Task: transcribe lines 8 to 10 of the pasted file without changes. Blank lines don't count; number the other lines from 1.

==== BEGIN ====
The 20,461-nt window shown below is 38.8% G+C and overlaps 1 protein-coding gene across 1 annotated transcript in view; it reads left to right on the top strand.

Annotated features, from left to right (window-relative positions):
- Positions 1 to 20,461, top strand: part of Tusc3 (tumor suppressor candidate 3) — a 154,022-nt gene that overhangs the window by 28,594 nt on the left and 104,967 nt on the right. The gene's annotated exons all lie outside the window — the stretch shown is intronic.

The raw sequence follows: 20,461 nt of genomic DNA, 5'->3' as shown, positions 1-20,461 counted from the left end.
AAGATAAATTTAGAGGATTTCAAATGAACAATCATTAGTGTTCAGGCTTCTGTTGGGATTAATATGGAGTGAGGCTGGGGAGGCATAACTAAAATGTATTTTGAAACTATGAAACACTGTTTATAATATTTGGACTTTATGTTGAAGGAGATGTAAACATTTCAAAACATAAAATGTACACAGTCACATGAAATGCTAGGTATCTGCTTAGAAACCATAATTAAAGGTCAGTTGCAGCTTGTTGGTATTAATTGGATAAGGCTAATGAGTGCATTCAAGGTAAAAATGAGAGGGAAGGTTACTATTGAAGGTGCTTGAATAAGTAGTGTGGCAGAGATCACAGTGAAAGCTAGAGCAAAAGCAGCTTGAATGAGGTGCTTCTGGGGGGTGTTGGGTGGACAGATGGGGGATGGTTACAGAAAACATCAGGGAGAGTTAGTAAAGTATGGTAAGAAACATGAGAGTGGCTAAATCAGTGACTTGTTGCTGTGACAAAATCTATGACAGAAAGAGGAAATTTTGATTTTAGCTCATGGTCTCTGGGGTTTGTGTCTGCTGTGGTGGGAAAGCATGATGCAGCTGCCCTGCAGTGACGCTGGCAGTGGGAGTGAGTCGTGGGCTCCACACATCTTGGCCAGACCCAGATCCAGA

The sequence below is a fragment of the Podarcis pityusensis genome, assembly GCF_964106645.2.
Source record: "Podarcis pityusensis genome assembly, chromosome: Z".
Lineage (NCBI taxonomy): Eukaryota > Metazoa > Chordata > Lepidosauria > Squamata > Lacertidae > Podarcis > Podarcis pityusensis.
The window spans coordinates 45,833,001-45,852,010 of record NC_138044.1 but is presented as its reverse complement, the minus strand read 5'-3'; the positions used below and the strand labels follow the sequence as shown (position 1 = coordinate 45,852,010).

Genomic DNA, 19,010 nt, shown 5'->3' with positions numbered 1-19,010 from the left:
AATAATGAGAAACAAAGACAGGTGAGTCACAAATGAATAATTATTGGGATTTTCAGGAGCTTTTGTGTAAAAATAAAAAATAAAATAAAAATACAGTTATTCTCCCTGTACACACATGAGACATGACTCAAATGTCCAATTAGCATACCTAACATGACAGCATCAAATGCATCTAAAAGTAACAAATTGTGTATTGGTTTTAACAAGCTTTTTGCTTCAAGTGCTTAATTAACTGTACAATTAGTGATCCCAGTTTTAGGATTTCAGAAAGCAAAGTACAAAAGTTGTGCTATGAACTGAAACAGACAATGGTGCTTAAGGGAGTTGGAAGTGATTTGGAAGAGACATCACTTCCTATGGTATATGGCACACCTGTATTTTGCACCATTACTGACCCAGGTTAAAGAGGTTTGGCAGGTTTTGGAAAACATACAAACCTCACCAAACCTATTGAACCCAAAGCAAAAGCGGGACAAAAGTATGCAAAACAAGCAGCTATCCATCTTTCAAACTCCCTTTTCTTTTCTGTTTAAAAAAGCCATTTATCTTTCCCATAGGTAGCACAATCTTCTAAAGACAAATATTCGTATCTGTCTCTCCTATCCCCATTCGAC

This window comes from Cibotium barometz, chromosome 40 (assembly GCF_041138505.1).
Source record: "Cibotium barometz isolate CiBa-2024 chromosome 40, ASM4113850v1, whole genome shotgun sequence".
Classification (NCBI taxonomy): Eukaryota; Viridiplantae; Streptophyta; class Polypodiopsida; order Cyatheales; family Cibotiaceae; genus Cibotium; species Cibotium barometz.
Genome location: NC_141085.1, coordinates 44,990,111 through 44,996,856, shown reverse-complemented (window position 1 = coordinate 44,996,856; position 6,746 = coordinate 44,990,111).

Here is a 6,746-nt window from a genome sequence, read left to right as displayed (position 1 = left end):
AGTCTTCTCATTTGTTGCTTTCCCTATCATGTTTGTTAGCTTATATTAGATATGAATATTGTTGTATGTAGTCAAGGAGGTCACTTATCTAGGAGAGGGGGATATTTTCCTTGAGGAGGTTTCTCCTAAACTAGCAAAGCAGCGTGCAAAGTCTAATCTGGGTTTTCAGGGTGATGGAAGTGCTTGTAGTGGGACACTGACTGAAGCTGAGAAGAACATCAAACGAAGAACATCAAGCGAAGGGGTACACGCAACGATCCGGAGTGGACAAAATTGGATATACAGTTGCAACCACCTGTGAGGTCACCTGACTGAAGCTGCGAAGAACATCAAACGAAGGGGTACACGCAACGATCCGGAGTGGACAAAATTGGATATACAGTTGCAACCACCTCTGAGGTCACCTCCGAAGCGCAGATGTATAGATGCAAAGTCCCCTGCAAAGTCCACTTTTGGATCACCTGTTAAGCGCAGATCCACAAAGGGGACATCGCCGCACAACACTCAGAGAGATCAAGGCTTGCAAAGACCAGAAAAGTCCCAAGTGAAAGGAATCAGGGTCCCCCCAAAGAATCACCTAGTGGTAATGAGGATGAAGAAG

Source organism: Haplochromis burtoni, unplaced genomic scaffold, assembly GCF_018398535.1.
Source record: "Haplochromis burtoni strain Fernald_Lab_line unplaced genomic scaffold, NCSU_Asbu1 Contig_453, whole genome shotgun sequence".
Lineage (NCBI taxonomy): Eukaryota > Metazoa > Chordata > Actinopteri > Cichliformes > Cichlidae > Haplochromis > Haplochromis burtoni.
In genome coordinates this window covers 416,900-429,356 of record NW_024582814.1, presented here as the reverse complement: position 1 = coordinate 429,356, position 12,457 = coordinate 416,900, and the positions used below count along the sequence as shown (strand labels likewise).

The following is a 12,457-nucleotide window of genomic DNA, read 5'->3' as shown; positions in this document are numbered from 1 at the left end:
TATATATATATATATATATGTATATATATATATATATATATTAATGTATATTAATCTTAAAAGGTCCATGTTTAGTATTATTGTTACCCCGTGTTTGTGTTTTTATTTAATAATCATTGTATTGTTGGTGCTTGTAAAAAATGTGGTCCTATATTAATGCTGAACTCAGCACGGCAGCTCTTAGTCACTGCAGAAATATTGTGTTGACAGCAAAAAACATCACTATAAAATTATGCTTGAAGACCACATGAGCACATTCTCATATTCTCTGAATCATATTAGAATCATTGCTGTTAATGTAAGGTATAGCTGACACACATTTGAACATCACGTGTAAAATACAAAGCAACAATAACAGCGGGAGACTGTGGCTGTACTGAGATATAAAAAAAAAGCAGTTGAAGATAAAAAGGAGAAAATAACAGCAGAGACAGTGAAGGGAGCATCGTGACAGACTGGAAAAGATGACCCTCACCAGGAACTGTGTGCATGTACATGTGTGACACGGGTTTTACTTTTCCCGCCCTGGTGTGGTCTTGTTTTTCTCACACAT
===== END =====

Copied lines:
Lineage (NCBI taxonomy): Eukaryota > Metazoa > Chordata > Lepidosauria > Squamata > Lacertidae > Podarcis > Podarcis pityusensis.
The window spans coordinates 45,833,001-45,852,010 of record NC_138044.1 but is presented as its reverse complement, the minus strand read 5'-3'; the positions used below and the strand labels follow the sequence as shown (position 1 = coordinate 45,852,010).

Genomic DNA, 19,010 nt, shown 5'->3' with positions numbered 1-19,010 from the left: